Shuttle AK31 Rev3 KT266A Motherboard Review
Features and Layout
This content was originally featured on Amdmb.com and has been converted to PC Perspective's website. Some color changes and flaws may appear.Because the AK31 Rev3 and Rev2 are exactly the same physical, please pardon the self-quoting.
The physical layout of the AK31 motherboard is fairly standard. Starting at the top of the PCB, you can see the ATX power connector is located between the CPU socket and the PS/2 and USB connectors. I have seen the placement on a few other motherboards and it has caused a few, very minimal problems. Most noticeable is the need to have to stretch the power cable over the heatsink in order to reach the connector. If you are using a fan guard, there will be no problems of course.
The CPU socket itself is a little too close to the KT266A north bridge. For my testing, I used the Tai Sol Copper Bottom HSF, and it was a very close fit between the two heatsinks. Unlike some of the other motherboards though, I had no difficulty getting this heatsink attached to the clips – a much needed relief; some of the other boards we have seen at Amdmb.com had capacitors much too close to the 462-pin socket. Directly to the right you can see the 6 MOSFETs that enable the AK31 Rev3 to use the 3-phase power system for maximum power to the processor, providing increased stability for overclocking.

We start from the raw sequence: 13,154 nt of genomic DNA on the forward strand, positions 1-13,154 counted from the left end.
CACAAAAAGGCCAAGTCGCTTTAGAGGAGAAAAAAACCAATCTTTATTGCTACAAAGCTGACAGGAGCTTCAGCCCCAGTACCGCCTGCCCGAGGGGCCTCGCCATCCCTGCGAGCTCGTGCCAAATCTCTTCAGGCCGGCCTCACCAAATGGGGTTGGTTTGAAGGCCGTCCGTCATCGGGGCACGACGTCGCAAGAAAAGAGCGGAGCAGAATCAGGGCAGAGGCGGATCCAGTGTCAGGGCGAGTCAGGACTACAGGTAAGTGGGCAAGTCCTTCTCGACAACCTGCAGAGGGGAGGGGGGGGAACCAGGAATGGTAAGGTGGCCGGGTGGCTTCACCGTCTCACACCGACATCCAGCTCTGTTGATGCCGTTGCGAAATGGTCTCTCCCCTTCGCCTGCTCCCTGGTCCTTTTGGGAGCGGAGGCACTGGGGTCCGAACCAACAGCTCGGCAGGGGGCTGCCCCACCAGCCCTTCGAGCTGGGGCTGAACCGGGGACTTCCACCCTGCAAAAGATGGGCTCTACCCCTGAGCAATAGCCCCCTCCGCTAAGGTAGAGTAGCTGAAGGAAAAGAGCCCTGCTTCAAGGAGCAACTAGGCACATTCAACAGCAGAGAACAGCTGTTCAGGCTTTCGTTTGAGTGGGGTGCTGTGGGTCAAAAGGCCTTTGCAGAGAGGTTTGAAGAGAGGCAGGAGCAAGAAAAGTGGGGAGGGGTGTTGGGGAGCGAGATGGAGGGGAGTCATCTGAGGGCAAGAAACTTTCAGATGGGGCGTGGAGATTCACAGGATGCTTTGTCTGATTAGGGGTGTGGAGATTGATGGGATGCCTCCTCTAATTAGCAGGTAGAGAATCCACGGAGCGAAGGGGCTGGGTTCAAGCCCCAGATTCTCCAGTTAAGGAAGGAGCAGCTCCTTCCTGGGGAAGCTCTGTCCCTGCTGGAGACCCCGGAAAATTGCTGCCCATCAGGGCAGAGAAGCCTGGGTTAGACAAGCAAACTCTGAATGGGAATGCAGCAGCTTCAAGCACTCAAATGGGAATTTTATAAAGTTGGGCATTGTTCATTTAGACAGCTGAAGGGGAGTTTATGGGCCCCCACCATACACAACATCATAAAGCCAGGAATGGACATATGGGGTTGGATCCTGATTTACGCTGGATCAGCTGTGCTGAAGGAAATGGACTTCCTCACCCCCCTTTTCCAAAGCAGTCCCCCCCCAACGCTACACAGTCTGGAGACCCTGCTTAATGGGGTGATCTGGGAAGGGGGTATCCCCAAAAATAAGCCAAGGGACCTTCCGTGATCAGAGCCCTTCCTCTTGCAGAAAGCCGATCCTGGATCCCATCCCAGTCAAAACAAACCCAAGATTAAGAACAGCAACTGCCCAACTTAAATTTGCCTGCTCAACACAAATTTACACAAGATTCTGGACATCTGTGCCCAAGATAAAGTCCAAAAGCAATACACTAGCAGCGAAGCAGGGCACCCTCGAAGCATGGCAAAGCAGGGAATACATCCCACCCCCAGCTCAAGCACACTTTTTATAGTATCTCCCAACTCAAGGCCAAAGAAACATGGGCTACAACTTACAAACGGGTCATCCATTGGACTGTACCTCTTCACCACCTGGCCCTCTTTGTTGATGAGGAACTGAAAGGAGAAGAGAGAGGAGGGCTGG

There are four DDR DRAM slots on the AK31, providing the most room for memory expansion on the KT266A chipset. The system specs for using more than 2 DIMMs on the AK31 (and all KT266A chipset boards) states it is required to use Registered memory. This is something that has not changed since the Rev2 version of the board. This may be true in many circumstances, but I was able to use 3 Corsair XMS2400 DDR DRAM modules without a problem.
As I mentioned before, the AK31 Rev3 has an active cooling system for the north bridge on the KT266A chipset. A simple heatsink and fan provide decent cooling power needed for those who are pushing the chipset beyond the 133 MHz FSB barrier. Besides being too close to the CPU socket, I also don’t like the way the fan power cable on the north bridge ‘wraps’ around the heatsink, capacitors and under the AGP guard to the power connector. Simply rotating the fan on the heatsink and the cable could have been 1/4 the length.
The AK31 offers the standard connector configuration including two PS/2 ports, two USB ports, a pair of serial connectors and a parallel connector. Shuttle has also included some standard AC’97 PCI audio for those users who choose to use it.
The slot configuration on the motherboard is very good at 6/0/1/1 (PCI/ISA/AGP/CNR). As always, I am pleased to see any motherboard come with the maximum 6 PCI slots. The AGP port is 4x compatible and includes a retention clip to prevent the AGP video card from slipping out during case moves or simple PC work. The inclusion of the CNR slot at the bottom is a big deal for most consumers, but since they didn’t leave out any PCI slots to have it there, Shuttle deserves recognition.
Finally, the Shuttle AK31 Rev3 provides two ATA100 IDE channels and a single floppy connector. There are no RAID options for this board, currently. At the very bottom right of the PCB is an on-board speaker that prevents the need for an external internal PC speaker. :)
As a side note, anyone who has ever been cut or stabbed by a motherboard connector will like the fact that the Shuttle AK31 Rev3 has rounded edges! This is a first for motherboards that I have ever seen.
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